First of all, I wish all of you good strength and patience to overcome this bad situation with coronovirus

I am electrical engineer in the electricity company in Cyprus. I confess that I have no experience and knowledge in this matter.

I look forward to your kindness in answering my questions below:

Why do I measure voltages of the output terminals (secondary of isolating tranformer to earth ground? there is no connection to the earth...!! there is something missing....!! I did't understand...!!

I have an isolated transformer 2kVA 800V/230V. I am measuring as below:

  1. between two terminals (not directly on the transformer output but on a MCB, 1m distance): 232V

  2. between one terminal and earth: 175V

  3. between the other terminal and earth: 49V

note: the primary of this transformer 800V/230V is the two Phases output (secondary) of a three phase transformer 22kV(Delta)/800V(Star).(the neutral - site of 800V - is grounded).

other question: If I have a small generator 230V without connection to earth will i measure voltage between the outputs terminals and earth ground? if yes ... why..???

I need your help to undertand this measurments.

I will appreciate it

Thanks in advance

Best regards from Cyprus Kyriacos

circuit 1

circuit 2

1 Answer 1


That there is no galvanic connection to earth does not mean there is no capacitative connection to earth. E.g. the transformer windings build a capacitance if the core is earthed. Wires could run close to grounded parts etc. This capacitative source impedance should be rather big, i.e. if a device of 20 or more Watt is connected to a phase and Earth, the voltage must drop.

  • Thank you for your answer. How much current will flow through my body if I touch to the terminal of 175V and the ground? Is it dangerous?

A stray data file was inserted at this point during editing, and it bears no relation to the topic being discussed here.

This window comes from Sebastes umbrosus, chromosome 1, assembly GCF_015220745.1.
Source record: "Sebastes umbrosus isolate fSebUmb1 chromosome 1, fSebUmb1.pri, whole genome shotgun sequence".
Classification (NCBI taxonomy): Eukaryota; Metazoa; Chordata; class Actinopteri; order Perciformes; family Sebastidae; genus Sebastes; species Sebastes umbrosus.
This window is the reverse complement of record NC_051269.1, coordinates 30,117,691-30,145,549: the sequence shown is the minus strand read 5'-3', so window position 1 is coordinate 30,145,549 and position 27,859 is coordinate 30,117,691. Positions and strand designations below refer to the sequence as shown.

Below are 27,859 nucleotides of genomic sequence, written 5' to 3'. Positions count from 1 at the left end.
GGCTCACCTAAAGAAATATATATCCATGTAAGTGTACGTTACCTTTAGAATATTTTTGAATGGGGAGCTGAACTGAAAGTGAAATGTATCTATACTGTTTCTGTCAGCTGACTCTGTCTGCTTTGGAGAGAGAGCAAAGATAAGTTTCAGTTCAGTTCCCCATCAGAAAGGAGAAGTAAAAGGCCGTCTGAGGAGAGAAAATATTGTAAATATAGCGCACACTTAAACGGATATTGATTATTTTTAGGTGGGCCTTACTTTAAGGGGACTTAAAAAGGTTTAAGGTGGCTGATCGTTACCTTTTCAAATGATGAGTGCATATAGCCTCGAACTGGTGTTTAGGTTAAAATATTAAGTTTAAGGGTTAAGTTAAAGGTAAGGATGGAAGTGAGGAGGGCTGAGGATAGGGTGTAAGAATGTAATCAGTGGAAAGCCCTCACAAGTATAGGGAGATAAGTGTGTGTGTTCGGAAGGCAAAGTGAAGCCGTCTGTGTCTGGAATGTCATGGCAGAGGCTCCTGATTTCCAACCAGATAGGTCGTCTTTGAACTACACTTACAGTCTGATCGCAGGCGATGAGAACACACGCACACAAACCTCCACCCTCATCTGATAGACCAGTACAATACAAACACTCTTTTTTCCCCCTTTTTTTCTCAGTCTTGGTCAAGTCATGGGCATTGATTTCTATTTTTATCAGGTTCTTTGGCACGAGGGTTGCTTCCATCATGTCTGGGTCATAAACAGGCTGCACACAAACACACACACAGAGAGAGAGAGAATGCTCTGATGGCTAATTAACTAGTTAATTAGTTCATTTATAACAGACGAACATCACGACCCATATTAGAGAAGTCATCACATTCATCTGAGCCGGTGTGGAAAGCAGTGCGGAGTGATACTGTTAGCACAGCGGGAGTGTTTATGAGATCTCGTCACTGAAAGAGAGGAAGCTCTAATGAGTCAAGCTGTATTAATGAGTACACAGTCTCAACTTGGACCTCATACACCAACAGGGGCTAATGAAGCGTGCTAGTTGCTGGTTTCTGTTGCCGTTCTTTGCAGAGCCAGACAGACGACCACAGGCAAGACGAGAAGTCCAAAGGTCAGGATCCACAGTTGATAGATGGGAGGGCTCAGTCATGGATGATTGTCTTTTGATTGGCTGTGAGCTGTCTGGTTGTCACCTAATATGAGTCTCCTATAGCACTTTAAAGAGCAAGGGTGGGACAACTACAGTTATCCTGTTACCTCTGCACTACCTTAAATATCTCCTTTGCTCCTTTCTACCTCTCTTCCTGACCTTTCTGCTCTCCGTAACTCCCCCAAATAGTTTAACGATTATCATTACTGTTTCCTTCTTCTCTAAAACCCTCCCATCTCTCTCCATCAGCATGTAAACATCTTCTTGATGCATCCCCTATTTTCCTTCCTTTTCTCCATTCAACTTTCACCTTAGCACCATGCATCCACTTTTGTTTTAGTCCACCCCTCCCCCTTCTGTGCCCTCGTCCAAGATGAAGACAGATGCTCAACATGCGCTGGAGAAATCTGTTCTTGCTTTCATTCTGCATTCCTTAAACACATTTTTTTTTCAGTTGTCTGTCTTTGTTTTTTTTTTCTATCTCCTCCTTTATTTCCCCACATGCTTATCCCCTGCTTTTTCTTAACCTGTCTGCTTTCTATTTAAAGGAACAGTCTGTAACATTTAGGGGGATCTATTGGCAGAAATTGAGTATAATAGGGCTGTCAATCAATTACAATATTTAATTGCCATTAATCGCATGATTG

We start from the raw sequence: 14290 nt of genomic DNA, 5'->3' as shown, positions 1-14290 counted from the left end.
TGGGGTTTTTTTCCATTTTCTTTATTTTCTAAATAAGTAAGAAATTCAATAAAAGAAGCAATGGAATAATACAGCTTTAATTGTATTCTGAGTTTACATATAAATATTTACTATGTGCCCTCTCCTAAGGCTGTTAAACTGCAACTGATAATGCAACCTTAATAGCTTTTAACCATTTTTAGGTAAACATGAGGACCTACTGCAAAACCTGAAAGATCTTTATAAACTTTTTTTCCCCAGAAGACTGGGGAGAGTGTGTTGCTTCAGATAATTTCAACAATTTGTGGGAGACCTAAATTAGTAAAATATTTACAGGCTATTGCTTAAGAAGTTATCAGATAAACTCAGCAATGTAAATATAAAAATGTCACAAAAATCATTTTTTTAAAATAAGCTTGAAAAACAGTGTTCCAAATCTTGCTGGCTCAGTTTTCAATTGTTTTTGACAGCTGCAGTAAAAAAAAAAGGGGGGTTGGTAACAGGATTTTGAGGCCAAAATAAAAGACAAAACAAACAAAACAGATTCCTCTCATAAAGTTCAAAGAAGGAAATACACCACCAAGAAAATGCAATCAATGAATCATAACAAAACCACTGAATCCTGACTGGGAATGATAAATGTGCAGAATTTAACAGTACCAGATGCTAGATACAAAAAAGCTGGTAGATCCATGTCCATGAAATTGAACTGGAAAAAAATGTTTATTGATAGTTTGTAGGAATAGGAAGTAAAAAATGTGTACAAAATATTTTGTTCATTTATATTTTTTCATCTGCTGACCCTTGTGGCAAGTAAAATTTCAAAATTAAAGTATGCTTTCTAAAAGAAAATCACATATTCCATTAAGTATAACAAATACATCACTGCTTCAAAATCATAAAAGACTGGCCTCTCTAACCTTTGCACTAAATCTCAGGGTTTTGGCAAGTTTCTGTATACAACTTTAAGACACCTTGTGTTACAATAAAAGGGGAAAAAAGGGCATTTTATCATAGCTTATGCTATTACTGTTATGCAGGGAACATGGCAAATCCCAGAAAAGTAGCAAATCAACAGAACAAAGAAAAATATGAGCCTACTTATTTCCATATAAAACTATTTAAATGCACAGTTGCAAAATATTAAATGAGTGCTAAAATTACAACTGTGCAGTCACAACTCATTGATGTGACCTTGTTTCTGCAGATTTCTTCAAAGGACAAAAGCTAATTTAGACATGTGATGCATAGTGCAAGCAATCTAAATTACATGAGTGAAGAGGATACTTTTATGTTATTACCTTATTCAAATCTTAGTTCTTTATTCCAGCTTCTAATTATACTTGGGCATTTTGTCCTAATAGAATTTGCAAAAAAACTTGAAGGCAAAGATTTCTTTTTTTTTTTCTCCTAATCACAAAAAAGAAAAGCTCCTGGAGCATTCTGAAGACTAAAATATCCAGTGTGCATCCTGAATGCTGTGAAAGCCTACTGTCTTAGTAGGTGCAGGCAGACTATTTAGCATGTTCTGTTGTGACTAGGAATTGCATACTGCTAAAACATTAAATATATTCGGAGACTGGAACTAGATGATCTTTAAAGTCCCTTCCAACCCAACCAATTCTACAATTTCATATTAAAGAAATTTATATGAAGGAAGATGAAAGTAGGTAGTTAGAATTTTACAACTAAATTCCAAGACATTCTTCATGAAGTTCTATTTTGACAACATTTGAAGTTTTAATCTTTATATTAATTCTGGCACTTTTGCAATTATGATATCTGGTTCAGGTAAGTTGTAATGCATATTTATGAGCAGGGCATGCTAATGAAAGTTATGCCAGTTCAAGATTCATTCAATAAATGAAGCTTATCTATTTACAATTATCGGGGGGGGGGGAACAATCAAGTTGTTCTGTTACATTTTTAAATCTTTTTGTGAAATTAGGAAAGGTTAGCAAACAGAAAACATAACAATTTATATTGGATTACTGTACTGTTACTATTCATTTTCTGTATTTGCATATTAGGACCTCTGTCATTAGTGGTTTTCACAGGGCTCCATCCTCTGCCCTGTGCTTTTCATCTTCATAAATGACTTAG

– Morio
    Apr 11, 2020 at 15:30
  • If you undress a polyester Pullover, you get in contact with 4000V, sometimes 10000V or more. In the dark and dry air, you will see many sparks. So it is NOT the voltage, it is the current that is dangerous. And the current depends on the source resistance in series with the body in series with the ground path back to the source. To measure it, just connect a linear device (toaster, heater) to the source and earth to measure the current and voltage.
    – xeeka
    Apr 11, 2020 at 15:44
  • I have add the circuit
    – Morio
    Apr 12, 2020 at 18:24
  • The winding between A and B does have a capacitance to Earth. Even if that capacitance is rather small, its impedance might be in the range of the resistance of the measurement test equipment thus forming a voltage divider. If R is small enough, the voltage at A, B should be very small. At 230V, the total impedance must not be smaller then ca. 20kOhm to avoid dangerous currents through the body - the bigger the better, e.g. 300kOhm. A digital multimeter has an input impedance of 2MegaOhm or more, and that is the reason why those high voltages can be measured.
    – xeeka
    Apr 12, 2020 at 18:56
  • What is the size of R in the diagram?
    – xeeka
    Apr 12, 2020 at 18:58

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